12 December 2012

Small Tent Republicans

Reagan, himself a former union president, performed well electorally in part because he won over blue collar Democrats who were union members, the "Reagan Democrats" to his party.  But, the legacy left by his decision to fire striking air traffic controllers more profoundly influenced his party.

Frontal attacks on union power in Wisconsin, Ohio and this week, Michigan, have been actions that emphatically say that unions and union members are not welcome in the Republican party.

Republicans have already made entirely clear that people who aren't Christians are welcome in their party.  And, Republicans have done a pretty good job of telling people who aren't white, or aren't straight, that they aren't welcome in the Republican party either.

Unions may make up a declining share of the voting public.  In Michigan, a union stronghold, only about one in six workers is in a union.  Union members have also tended to favor Democrats since times immemorial.  But, Republicans had been making bigger inroads with union members in recent elections than with almost any other traditionally Democratic constitutency. 

Do Republicans really need to alienate the large number of working class white Christian union members who would otherwise have supported them, kicking one more large group of people out of their already small tent?

Romney's failure to win critical states like Ohio and Michigan, despite the fact that Michigan is the state where he was born, and that Republicans have managed to control state legislatures in both states, more than anything else, can be boiled down to one critical misstep during the financial crisis.  Romney urged the federal government to let General Motors and Chrysler, icons of the old industrial, union dominated economy and a major source of regional jobs, die. 

The 1950s that Republicans want the country to return to, at least in terms of social issues, was one build by big manufacturing companies with heavily unionized workforces.

But, Republicans have included unions in the handbasket they think that the nation is going to hell in, along with abortion, birth control, gays, fiat money, feminism, secularism, Muslims, immigrants, taxes, government regulations, welfare recipients, blacks, newspaper reporters, professors, science, drugs, terrorism, government involvement in health care, public employees, public lands, mass transit, the metric system, soccer, gun control, and art house movies.  Republicans are convinced that global power is still about how many battleships you own, but they abhore foreign aid. 

At the end of the day, Republicans seem to be working hard to confine themselves to a small tent.  They have a coalition that can still consistently win majorities in Southern states and on the Great Plains.  And, when voters turnout is low and their candidates aren't affilicted with foot in mouth disease, they can come close to attaining majorities nationally.  But, in politics, the secret to getting elected is to have a lot of friends, and the Republican party seems intent on unfriending large parts of the American public as fast as it can.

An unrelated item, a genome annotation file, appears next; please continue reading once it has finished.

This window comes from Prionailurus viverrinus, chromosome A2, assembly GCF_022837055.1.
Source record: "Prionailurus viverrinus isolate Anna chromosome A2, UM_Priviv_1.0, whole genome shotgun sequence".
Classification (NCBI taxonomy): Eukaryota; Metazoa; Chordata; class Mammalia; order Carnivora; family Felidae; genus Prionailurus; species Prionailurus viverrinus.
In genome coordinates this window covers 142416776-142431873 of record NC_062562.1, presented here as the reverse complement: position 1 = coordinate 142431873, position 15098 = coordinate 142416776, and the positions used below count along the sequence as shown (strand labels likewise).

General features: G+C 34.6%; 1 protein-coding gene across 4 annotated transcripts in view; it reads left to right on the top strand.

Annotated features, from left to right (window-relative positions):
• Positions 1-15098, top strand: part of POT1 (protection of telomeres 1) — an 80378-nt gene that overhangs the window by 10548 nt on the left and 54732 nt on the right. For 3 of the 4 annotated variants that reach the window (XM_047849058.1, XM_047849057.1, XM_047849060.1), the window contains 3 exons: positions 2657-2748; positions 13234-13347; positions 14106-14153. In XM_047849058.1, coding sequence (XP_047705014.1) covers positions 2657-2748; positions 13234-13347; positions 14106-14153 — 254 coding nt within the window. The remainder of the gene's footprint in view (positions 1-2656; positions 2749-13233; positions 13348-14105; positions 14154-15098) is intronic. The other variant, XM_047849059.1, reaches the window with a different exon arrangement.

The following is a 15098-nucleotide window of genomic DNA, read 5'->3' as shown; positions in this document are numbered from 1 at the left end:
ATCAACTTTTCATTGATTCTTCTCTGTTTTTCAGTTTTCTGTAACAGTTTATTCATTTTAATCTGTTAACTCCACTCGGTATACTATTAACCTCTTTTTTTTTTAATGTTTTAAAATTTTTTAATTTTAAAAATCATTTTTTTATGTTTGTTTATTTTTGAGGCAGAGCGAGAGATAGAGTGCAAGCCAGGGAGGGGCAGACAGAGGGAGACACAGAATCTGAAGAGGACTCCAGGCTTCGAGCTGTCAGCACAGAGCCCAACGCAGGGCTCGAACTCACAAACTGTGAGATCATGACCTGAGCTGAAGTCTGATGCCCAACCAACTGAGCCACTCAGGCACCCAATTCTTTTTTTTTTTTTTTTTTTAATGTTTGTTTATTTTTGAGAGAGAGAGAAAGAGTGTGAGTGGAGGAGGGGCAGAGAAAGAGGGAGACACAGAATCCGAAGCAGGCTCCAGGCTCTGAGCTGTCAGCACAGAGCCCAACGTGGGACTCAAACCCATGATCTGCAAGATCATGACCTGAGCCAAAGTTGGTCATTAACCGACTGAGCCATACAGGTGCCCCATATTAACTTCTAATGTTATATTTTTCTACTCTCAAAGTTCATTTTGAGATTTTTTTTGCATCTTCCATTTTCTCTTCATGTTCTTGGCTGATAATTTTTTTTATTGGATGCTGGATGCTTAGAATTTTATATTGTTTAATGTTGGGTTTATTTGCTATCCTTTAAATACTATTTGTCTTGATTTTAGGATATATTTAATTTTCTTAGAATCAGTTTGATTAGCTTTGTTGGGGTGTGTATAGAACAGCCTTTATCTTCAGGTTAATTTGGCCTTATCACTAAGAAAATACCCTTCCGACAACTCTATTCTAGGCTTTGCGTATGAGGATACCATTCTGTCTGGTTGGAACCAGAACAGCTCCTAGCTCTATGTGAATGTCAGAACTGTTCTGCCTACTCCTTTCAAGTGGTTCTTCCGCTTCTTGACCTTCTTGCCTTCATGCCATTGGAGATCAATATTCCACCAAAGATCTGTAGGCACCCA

Is Wisconsin proof that union busting doesn't hurt Republicans politically?

Suffice it to say that I expect Republicans could lose ground in Michigan in 2014, and probably in other places where unions have any power as well, as a result of their action.   Or, not.

One of the undercovered stories of the 2012 election is that Republicans paid almost no political price for the union busting actions they took in 2011 which sparked huge protests and a series of recall elections.

In 2010, Democrats lost the Governorship, a U.S. Senate seat, the State Treasurer's office, and a net two seats in Congress, four state senate seats (costing Democrats their majority in the state senate), and thirteen state house seats (costing Democrats their majority in the state house).  Democrats clawed back a narrow majority in the state senate in midterm recall elections.  But, when the dust settled after the November 2012 election, Republicans were in almost the same dominant position that they were in after the 2010 election. 

Republicans retained majorities in both houses of the state legislature.  They had just one less state senate seat than they had after the 2010 election, and had one more state house seat (at the expense of the sole indpendent in the state house in 2010).  Democrats held onto their other U.S. Senate seat and cast their electoral college votes for President Obama, but ultimately, Republican elected officials at the state level paid no price for their union busting in Wisconsin, despite the fact that the 2012 election had higher turnout since it is a Presidential election, than the 2010 election, a factor that should have favored Democrats.

Ohio Republican also gained control of the state's government in 2010.

Michigan Republicans were swept into control of state government in 2010, the same year that Republicans made inroad in Wisconsin.

Yet, Michigan Republicans tellingly waited until after they had an opportunity to see if Wisconsin Republicans paid a political price for their union busting before acting themselves.  They concluded, probably rightly, that Wisconsin Republicans paid a short term political price for their move, but that less than two years later, voters seemed to no longer care.  So, they decided to go ahead with an anti-union law of their own and passed it as quickly as possible so that any outrage over their actions would have a full twenty-three months to die down before voters rendered their verdict on them.

While unions are relatively strong in Wisconsin compared to most states, they are far more influential in Michigan.  So, the electorate in Michigan may be less forgiving there.  And, Republicans lost four state house seats in 2012.

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